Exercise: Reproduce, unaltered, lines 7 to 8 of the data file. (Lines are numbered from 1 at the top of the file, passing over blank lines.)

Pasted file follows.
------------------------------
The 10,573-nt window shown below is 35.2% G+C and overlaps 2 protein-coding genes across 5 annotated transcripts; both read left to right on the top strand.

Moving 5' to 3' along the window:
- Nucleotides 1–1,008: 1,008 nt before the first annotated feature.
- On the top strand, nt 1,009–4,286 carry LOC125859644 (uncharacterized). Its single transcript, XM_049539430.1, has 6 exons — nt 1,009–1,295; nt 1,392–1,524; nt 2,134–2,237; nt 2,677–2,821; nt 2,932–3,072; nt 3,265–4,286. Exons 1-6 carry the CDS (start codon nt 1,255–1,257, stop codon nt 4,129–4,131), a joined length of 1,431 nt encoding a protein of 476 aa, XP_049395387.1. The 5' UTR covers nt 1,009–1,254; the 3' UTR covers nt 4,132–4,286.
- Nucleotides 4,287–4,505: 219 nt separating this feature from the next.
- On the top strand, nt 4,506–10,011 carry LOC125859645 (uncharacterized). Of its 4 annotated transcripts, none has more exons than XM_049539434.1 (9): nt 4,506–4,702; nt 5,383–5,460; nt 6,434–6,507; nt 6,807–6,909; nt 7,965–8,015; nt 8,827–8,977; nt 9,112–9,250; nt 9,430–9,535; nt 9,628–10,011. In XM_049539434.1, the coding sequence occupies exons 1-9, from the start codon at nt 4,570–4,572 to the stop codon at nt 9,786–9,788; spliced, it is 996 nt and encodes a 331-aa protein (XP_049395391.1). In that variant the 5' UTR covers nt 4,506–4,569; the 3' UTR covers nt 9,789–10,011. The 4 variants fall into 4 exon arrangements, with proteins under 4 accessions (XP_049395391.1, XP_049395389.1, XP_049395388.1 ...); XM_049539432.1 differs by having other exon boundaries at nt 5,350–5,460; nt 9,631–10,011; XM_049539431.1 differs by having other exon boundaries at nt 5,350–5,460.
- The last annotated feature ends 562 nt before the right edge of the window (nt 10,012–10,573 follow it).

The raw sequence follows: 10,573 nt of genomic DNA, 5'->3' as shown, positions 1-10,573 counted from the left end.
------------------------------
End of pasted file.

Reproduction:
- The last annotated feature ends 562 nt before the right edge of the window (nt 10,012–10,573 follow it).

The raw sequence follows: 10,573 nt of genomic DNA, 5'->3' as shown, positions 1-10,573 counted from the left end.